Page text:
MONTREAL – The good Lord must surely be a hockey fan, for if He were going to take coach Pat Burns from us, He knew it would be fitting to do so only before a Toronto-Montreal game. Indeed, Burns succumbed to lung cancer in Quebec on Friday night, less than 24 hours before the Leafs and Habs took to the ice at the Bell Centre, appropriate opponents because Burns had many of his greatest memories with the NHL’s two most important teams.Video: Montreal's tribute to Pat Burns
Players from both teams wore a black patch with the initials "PB" on their helmets, and a lengthy video appreciation of his career was followed by a moment of silence in his memory before the game was played. The home side won an entertaining contest, 2-0.
Burns, a former undercover police officer, had earlier battled colon and liver cancer, but when doctors discovered a third, incurable cancer in his lungs a year ago, he knew his time on Earth was limited.
Burns left the game with 501 coaching victories to his credit and more than 1,000 games behind the bench, among the all-time leaders in both categories. His final career record was 501-350-161-14 in 1,019 games. He coached three Original Six teams—Montreal, Toronto, and Boston--but won his only Stanley Cup as coach of the New Jersey Devils in 2003. He has the distinction of being the only NHL coach to win the Jack Adams Award three times, with three different teams, no less.
A gruff man on the outside, Burns was a lovable and loyal friend to those around him and to the game of hockey itself. He got into coaching part time while working as an undercover police officer and was later hired by Wayne Gretzky to coach his Hull Olympiques team in 1983.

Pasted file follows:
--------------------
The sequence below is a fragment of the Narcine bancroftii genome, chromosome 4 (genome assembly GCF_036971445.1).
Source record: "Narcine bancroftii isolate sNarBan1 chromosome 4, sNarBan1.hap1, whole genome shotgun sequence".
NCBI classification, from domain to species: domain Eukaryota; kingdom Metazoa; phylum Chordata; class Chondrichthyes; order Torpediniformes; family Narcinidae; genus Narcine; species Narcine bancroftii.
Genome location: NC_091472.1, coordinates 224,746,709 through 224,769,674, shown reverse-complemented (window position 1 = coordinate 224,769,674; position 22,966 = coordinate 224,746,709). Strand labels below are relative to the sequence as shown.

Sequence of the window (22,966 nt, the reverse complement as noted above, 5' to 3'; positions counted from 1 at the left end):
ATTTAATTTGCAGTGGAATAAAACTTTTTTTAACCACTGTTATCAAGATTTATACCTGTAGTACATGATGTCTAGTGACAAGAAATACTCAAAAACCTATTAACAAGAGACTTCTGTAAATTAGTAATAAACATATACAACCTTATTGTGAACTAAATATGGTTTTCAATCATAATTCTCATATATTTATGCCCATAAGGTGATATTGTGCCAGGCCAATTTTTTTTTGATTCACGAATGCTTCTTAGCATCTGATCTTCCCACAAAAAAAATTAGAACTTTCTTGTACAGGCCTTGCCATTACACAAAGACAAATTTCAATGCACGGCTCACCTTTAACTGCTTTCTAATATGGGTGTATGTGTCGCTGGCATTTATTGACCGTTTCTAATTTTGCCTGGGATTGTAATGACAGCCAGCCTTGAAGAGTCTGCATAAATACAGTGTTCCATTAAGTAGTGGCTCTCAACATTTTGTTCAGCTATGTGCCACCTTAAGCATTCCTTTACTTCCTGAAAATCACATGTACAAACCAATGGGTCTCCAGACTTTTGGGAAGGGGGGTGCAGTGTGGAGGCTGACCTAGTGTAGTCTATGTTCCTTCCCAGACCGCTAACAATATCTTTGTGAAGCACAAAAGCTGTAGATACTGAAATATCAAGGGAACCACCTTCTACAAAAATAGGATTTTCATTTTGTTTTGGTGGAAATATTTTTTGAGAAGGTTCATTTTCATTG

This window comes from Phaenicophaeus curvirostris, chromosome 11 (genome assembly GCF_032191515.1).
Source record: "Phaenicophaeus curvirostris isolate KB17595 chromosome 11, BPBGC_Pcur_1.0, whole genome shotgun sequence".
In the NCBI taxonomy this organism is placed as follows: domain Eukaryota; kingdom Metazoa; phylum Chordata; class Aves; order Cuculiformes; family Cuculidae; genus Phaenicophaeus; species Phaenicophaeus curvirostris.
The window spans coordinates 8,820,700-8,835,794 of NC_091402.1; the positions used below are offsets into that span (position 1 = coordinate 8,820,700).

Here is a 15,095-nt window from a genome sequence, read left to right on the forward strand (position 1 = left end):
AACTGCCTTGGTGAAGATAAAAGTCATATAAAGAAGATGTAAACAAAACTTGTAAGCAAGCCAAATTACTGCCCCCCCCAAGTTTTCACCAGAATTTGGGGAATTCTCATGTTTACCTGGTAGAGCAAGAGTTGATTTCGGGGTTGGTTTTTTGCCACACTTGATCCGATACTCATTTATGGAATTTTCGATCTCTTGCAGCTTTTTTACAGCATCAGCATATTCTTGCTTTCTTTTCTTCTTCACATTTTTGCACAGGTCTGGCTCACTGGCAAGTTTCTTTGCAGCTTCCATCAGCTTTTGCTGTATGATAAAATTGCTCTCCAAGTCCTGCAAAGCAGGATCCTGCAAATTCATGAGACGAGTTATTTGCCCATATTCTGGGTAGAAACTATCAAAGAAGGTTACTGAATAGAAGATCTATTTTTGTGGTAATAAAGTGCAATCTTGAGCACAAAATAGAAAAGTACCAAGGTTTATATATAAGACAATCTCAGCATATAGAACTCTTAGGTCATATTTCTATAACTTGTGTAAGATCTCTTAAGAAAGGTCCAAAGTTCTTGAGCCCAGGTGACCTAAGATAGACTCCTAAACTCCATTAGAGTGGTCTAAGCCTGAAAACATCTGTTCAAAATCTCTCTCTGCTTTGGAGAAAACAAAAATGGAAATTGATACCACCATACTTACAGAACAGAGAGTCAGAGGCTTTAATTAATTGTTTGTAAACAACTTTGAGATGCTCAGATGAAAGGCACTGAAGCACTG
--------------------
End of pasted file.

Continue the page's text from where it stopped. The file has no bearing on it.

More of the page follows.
Burns moved his way up the ranks and was an assistant coach for Team Canada at the 1987 World U20 (Junior) Championship before moving to Sherbrooke of the AHL later that year and then with the Canadiens the next year. As a rookie head coach in the NHL, he took the Habs to the Cup finals before losing to Calgary.
Burns moved on to Toronto in 1992 where he took the team to consecutive Conference finals appearances in ’93 and ‘94, and he later coached the Bruins as well. He was hired by Lou Lamoriello in New Jersey in 2002 and remained head coach for three years, winning a Cup before having to step down because of illness three years later.
Team Canada general manager Steve Yzerman later hired Burns to work as an assistant coach for the 2008 World Championship, a gesture of fraternity that the hockey world will never forget. Burns’s last public appearance came this past April when he participated in the dedication of a new hockey rink in the Eastern Townships of Quebec to be called the Pat Burns Arena.
He passed away in Sherbrooke, Quebec, on November 19, 2010. Gone but never forgotten.